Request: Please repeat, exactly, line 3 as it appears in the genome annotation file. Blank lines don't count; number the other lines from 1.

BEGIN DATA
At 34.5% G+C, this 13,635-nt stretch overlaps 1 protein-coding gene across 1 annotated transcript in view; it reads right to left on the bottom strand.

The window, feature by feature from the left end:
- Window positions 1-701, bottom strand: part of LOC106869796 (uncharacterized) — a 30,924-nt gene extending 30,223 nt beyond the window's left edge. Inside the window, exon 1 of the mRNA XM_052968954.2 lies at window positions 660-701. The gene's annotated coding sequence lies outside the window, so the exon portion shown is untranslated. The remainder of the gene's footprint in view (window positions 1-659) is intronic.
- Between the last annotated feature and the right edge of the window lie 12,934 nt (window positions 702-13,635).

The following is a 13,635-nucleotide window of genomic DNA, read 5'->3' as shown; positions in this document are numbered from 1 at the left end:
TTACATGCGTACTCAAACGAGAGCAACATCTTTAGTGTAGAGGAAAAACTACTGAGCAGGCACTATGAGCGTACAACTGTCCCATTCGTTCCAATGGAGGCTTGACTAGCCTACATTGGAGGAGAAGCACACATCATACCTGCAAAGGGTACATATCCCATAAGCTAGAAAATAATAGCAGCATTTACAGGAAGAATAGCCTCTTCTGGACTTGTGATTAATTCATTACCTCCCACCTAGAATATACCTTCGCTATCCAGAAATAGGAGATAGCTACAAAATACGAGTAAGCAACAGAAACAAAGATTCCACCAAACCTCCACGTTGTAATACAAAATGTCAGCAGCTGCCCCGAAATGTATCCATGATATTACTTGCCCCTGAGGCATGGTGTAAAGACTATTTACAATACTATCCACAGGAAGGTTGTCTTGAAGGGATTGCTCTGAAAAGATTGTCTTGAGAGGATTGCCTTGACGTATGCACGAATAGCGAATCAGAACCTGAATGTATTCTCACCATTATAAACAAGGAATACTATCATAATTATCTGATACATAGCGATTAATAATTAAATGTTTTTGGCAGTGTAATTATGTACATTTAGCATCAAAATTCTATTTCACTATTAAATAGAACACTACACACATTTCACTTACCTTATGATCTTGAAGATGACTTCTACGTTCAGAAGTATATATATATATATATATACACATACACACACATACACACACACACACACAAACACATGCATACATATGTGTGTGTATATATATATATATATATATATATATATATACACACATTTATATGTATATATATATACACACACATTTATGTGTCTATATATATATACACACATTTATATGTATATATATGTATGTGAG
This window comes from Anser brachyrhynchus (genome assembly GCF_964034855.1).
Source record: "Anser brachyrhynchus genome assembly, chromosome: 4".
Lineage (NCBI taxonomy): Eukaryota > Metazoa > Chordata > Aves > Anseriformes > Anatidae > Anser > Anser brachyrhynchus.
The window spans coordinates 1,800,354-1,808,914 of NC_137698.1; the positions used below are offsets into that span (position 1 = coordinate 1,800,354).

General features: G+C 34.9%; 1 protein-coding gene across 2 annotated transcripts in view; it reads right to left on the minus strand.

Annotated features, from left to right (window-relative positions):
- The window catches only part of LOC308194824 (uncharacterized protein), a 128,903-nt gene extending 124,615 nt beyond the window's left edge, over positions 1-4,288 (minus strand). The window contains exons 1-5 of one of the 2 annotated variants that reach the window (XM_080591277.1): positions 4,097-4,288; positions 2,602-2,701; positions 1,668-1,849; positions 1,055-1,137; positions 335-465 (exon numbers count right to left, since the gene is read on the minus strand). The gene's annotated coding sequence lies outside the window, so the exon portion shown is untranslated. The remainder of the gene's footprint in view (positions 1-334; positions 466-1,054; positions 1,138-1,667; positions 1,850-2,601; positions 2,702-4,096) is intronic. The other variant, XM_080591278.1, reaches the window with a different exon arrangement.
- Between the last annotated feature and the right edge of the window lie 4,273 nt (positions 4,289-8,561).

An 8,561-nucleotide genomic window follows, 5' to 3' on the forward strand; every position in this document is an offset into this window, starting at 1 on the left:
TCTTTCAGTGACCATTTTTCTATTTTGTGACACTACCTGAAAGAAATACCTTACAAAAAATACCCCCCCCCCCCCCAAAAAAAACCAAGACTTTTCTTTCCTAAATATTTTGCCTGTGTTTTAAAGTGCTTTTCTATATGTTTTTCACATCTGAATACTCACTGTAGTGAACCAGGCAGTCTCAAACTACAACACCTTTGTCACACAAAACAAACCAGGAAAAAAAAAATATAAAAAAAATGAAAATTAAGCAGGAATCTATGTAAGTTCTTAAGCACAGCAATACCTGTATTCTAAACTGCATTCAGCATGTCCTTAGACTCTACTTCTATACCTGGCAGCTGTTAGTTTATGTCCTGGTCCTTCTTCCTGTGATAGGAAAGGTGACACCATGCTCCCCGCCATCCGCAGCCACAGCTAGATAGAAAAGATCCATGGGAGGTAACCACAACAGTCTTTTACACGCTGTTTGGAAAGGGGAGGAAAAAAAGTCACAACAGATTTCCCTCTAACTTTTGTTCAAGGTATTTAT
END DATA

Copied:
- Window positions 1-701, bottom strand: part of LOC106869796 (uncharacterized) — a 30,924-nt gene extending 30,223 nt beyond the window's left edge. Inside the window, exon 1 of the mRNA XM_052968954.2 lies at window positions 660-701. The gene's annotated coding sequence lies outside the window, so the exon portion shown is untranslated. The remainder of the gene's footprint in view (window positions 1-659) is intronic.